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Old 03-25-2012, 01:55 PM
 
10,135 posts, read 24,491,892 times
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When mom was in a nursing home in the 70's, they really did not do much for her. She had three meals with service assistance, they got her out of bed and into a chair and down to the day room, occasionally a walk down the hall outside the day room, personal hygiene, made her turn her over frequently if she stayed in bed, timed her medications. Still, the totality of that is only a couple of hours of actual contact each day. Most all of assisted nursing care is a patient by themselves, alone.

How has that pattern changed over 40 years?

Is this what we have to look forward to if we are lucky enough to live long enough to need that care?

Is a SNF still pretty much what is was then?
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Old 03-25-2012, 02:15 PM
 
Location: Los Angeles area
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Quote:
Originally Posted by Wilson513 View Post
Is this what we have to look forward to if we are lucky enough to live long enough to need that care?
Lucky enough? I would say unlucky enough. I hope I die before needing such care. As Tennyson wrote in "Ulysses", "As though to breathe were life..."
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Old 03-25-2012, 02:32 PM
 
Location: SW MO
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Or as Shakespeare wrote in Hamlet, "Must give us pause - there's the respect that makes calamity of so long life."
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Old 03-25-2012, 03:48 PM
 
Location: Oxygen Ln. AZ
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My mom was in a skilled nursing facility for a respit stay recently and came back home with the flu and it has been a challenge to get her breathing again. Around the clock breathing treatments and I check her every few min during the day if I don't just sit in there with her. The nursing facility rarely came in to check on her, no bath and her breathing kit was filthy when I picked it up. Some are better than others, but I do know when she was in skilled nursing a few years back, I sat in her room for 4 hours and never saw a nurse.
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Old 03-27-2012, 02:55 PM
 
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There are different levels of care, like "skilled" or not. I did think most places had some kind of recreational program, exercise groups, etc.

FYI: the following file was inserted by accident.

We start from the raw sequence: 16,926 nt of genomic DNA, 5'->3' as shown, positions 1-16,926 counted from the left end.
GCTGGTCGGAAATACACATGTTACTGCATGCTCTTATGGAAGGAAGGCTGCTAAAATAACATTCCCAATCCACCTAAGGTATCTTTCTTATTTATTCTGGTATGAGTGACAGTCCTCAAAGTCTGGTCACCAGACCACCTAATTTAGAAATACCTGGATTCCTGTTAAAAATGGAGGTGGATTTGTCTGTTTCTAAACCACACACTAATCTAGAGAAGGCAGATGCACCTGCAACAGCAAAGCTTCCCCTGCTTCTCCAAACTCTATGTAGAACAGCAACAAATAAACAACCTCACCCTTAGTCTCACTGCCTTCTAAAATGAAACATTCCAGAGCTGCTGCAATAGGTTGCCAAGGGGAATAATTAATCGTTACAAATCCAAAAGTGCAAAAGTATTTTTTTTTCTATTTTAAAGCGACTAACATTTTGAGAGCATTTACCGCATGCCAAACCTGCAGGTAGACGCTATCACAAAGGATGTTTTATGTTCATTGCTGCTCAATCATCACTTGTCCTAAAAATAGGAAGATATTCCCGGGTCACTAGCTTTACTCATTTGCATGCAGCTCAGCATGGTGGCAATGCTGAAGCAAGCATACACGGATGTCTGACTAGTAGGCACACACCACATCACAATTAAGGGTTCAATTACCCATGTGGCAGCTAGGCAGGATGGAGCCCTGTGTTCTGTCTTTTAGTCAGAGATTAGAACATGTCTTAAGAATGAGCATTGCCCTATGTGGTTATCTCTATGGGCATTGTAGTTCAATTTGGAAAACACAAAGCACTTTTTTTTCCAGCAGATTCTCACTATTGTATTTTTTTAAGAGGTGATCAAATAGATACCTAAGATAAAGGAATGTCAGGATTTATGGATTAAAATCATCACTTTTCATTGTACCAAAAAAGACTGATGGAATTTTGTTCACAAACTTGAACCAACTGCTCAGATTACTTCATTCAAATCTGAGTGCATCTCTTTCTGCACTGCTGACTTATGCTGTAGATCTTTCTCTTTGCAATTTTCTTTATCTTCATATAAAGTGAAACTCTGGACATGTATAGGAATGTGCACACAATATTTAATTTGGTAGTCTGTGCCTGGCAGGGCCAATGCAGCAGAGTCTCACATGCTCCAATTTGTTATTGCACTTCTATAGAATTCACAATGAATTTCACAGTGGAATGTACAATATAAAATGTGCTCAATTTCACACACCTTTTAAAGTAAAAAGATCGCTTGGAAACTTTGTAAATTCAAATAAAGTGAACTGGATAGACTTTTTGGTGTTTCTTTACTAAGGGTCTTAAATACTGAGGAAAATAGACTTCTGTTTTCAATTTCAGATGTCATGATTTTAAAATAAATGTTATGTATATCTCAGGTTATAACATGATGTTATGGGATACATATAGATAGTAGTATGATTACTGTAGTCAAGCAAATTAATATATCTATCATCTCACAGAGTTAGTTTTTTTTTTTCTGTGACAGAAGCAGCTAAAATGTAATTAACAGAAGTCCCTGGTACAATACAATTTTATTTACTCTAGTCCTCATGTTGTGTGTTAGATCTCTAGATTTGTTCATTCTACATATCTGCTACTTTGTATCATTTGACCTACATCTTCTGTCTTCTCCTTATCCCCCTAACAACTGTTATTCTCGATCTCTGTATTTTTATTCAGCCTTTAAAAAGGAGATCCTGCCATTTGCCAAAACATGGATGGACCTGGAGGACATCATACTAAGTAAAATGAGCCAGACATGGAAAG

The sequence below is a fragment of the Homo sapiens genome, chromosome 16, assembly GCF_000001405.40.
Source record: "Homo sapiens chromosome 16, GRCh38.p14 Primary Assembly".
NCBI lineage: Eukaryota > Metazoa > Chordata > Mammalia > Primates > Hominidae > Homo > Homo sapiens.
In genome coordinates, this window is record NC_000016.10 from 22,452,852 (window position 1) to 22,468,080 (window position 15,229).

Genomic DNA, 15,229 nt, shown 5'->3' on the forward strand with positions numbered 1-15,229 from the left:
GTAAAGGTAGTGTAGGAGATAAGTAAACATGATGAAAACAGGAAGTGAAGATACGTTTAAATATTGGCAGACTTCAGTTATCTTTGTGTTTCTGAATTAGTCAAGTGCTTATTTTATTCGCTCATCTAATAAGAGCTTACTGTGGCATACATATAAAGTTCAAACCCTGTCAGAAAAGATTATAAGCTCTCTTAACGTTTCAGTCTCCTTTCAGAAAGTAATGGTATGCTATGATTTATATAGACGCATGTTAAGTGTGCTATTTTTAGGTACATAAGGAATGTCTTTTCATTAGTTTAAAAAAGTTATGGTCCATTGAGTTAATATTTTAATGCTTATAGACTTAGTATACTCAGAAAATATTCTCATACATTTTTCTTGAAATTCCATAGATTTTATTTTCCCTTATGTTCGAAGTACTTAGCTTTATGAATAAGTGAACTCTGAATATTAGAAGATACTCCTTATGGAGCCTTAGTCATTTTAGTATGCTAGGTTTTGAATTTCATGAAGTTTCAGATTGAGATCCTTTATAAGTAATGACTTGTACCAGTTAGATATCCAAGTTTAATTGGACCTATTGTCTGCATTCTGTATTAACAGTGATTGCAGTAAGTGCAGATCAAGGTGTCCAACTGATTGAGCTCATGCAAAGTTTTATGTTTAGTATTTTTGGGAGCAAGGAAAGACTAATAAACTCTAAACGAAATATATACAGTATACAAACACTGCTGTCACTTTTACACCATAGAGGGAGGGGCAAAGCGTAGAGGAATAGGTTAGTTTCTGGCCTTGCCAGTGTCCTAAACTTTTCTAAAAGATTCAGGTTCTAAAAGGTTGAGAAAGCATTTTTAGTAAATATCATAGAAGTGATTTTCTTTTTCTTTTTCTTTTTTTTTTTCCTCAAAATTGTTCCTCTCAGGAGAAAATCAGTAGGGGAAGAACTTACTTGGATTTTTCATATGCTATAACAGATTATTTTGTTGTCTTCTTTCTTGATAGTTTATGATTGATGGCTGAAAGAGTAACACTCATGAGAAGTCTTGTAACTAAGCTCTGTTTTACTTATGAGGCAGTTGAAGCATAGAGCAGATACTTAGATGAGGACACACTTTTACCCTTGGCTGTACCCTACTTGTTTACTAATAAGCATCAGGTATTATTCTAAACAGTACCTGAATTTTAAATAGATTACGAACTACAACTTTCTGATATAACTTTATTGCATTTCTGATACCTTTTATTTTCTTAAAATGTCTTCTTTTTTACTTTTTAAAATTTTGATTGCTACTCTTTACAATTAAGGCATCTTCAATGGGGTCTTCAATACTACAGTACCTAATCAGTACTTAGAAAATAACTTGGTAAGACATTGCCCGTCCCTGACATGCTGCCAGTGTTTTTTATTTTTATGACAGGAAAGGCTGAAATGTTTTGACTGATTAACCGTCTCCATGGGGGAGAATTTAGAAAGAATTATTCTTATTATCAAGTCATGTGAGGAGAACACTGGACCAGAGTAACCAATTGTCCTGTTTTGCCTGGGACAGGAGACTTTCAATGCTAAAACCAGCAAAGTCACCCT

My dementia in-patient job often gets people who are flunking out of nursing homes from their dementia and they can be in pretty tough shape from bedsores and so on. It really helps to have an advocate, a person who shows up and is visibly interested in the resident. I don't mean to say that all of these facilities fail to treat people properly, but it's always possible.
I have my own plans for if I were to need such placement, but then, there's already been a discussion about self-deliverance (suicide for such reasons).
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Old 03-27-2012, 04:31 PM
 
Location: Near a river
16,042 posts, read 19,927,758 times
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Seems like the best plan, other than checking out in time, is finding a partner or spouse much younger and/or in fabulous health...someone completely devoted, of course...

(in other words, I think most of us would never survive mentally or physically in some of these places)
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Old 03-28-2012, 06:38 PM
 
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Be like a Native American, that's my plan.

Off into the woods, never seen again.
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Old 03-28-2012, 07:48 PM
 
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It all depends on one thing like always money or the lack of it. if you are paying and have enough there are some great facities avialable. Most nursing homes rely mostly on a majority of medicaid patients.
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Old 03-28-2012, 08:37 PM
 
Location: San Diego CA
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I found a Residential Care Home for my Mom, she has Dementia, and was diagnosed with Alzheimer's at age 65. She is 69 now, and late stage.

She has been in 3 SNF's for different ailments (broken hip, UTI's, Scabies she got from one SNF...

She pays out of pocket, but it is affordable for her, and the care she gets there is great.
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